He was dubbed "Closer B" by Red Sox manager John Farrell when acquired at the trade deadline last summer, now Addison Reed is "Closer B Gone"...to the Twins.

The right-handed reliever, 29, has agreed to a two-year, $16.75 million free-agent deal with Minnesota, pending a physical, Ken Rosenthal of FOX Sports and TheAthletic.com reports. 

Reed began last season with the Mets and had 19 saves and a 2.57 ERA before being traded to the Red Sox, where he had a 3.33 ERA in 29 games (27 innings) without a save as a setup man for Craig Kimbrell.  
 

Red Sox, Mookie Betts far apart on salary and heading toward arbitration

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Red Sox, Mookie Betts far apart on salary and heading toward arbitration

The Red Sox and star right fielder Mookie Betts intend to go to an arbitration hearing in February, and there were signs this was coming even a year ago.

Betts was the only arbitration-eligible player on the Red Sox who did not settle on a contract with the team on Friday, when a deadline arrived for all teams and arbitration-eligible players to exchange 2018 salary figures. Jackie Bradley Jr., Xander Bogaerts and Drew Pomeranz were the biggest names to avoid hearings.

Betts filed for a $10.5 million salary and the Red Sox filed at $7.5 million.  Betts and the Red Sox agreed previously that if no figure could be settled on by the Friday deadline, they would proceed to a hearing, assistant general manager Brian O'Halloran said. 

A three-person panel of arbitrators therefore is set to determine what Betts makes in 2018: either the $7.5 million figure the Sox filed or the $10.5 million figure Betts' camp submitted. The arbitrators won't settle on a midpoint for the parties.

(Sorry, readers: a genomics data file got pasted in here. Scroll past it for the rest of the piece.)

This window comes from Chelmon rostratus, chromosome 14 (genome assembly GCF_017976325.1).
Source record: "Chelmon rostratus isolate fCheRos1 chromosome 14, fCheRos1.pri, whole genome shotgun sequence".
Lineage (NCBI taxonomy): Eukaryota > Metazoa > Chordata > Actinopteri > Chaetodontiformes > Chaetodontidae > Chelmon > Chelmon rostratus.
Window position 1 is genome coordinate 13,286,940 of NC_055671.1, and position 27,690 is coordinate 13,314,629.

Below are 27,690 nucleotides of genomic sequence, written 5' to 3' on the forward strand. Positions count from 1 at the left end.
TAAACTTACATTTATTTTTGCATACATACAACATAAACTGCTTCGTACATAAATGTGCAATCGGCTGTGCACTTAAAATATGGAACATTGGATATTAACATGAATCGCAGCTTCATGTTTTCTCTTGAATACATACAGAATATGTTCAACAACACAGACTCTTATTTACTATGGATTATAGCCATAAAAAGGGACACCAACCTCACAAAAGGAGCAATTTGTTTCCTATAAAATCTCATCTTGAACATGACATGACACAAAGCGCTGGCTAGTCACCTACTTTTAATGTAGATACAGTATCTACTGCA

O'Halloran noted to the Globe there are no hard feelings involved.

Nonetheless, such a large gap would seem to provide incentive to settle. The parties technically could still decide to do so, but that would take a change of course from the present plan. The idea was to settle any time before Friday, and they did not. 

Betts is asking for near-record money for a first-year arbitration eligible player. Kris Bryant set the record Friday with a $10.85 million settlement.

The hearings can be difficult for player-team relations because teams have to make the case in front of the player that he is worth less money than he wants.

Betts, 25, hit .264, with 24 homers, 102 RBI, 25 stolen bases and a .803 OPS in 2017, numbers that fell from his American League MVP runner-up performance in 2016, but were nonetheless very strong and coupled with first-rate defense.

This offseason is Betts' first of arbitration eligibility. In the first three years of service time in a players' career, there's no recourse if you don't like the salary a team is offering. Teams can pay players anything at league minimum or above. 

The only option a player has in those first three years is to make a stand on principle: you can force the team to technically "renew" your salary, which notes to everyone that you did not agree to the salary. Betts and his agents did that in 2017 when the Sox paid him $950,000, a very high amount relative to most contract renewals.

Some of the standard thinking behind forcing a team to renew a contract is that if an arbitration case comes up down the road — and one now looms for Betts — it's supposed to show the arbitrators that the player felt even in seasons past, he was underpaid.

Still, the Sox may have effectively combatted that perception by paying Betts almost $1 million on a renewal. Per USA Today, that $950,000 agreement in 2017 was "the second-highest one-year deal ever for a non-arbitration-eligible player with two-plus years of big league service." Mike Trout got $1 million in 2014.